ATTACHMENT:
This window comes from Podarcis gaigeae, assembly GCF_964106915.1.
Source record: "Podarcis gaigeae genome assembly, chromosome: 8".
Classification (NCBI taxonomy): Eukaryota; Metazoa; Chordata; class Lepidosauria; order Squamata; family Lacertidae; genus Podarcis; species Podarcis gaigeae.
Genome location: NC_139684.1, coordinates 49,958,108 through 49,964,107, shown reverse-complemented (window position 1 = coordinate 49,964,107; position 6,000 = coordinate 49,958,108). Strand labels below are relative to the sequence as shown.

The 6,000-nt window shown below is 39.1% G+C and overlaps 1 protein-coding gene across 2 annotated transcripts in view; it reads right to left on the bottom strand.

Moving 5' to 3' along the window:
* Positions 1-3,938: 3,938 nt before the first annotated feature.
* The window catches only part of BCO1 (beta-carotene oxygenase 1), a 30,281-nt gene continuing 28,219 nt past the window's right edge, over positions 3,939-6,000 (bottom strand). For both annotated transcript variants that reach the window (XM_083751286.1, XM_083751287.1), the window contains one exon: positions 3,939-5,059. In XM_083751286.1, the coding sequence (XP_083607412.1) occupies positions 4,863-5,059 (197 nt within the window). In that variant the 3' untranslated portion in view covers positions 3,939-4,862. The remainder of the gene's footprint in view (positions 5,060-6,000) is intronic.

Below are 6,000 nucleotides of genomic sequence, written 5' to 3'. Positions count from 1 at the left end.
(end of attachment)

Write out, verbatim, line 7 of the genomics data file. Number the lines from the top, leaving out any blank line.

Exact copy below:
* Positions 1-3,938: 3,938 nt before the first annotated feature.